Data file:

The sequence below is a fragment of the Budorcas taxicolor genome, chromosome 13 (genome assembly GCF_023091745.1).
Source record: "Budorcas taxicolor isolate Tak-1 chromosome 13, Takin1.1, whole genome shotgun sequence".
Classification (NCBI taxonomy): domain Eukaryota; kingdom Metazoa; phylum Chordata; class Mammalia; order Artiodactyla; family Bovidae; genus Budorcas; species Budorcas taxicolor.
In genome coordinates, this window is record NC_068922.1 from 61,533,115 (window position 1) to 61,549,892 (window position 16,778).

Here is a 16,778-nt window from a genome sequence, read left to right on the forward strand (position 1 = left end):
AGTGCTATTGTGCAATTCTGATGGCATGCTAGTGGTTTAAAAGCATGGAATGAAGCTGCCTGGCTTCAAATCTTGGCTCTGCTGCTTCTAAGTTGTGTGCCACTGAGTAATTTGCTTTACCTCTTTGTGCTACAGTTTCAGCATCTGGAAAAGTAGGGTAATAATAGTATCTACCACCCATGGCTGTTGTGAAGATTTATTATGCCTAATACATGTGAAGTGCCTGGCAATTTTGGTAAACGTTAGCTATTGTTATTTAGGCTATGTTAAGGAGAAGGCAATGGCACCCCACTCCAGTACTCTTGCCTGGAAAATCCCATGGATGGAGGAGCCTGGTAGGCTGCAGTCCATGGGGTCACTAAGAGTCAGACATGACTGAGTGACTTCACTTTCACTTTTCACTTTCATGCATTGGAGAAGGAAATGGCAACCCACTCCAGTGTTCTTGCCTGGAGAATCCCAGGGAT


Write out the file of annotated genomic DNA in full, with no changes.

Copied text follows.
The sequence below is a fragment of the Budorcas taxicolor genome, chromosome 13 (genome assembly GCF_023091745.1).
Source record: "Budorcas taxicolor isolate Tak-1 chromosome 13, Takin1.1, whole genome shotgun sequence".
Classification (NCBI taxonomy): domain Eukaryota; kingdom Metazoa; phylum Chordata; class Mammalia; order Artiodactyla; family Bovidae; genus Budorcas; species Budorcas taxicolor.
In genome coordinates, this window is record NC_068922.1 from 61,533,115 (window position 1) to 61,549,892 (window position 16,778).

Here is a 16,778-nt window from a genome sequence, read left to right on the forward strand (position 1 = left end):
AGTGCTATTGTGCAATTCTGATGGCATGCTAGTGGTTTAAAAGCATGGAATGAAGCTGCCTGGCTTCAAATCTTGGCTCTGCTGCTTCTAAGTTGTGTGCCACTGAGTAATTTGCTTTACCTCTTTGTGCTACAGTTTCAGCATCTGGAAAAGTAGGGTAATAATAGTATCTACCACCCATGGCTGTTGTGAAGATTTATTATGCCTAATACATGTGAAGTGCCTGGCAATTTTGGTAAACGTTAGCTATTGTTATTTAGGCTATGTTAAGGAGAAGGCAATGGCACCCCACTCCAGTACTCTTGCCTGGAAAATCCCATGGATGGAGGAGCCTGGTAGGCTGCAGTCCATGGGGTCACTAAGAGTCAGACATGACTGAGTGACTTCACTTTCACTTTTCACTTTCATGCATTGGAGAAGGAAATGGCAACCCACTCCAGTGTTCTTGCCTGGAGAATCCCAGGGAT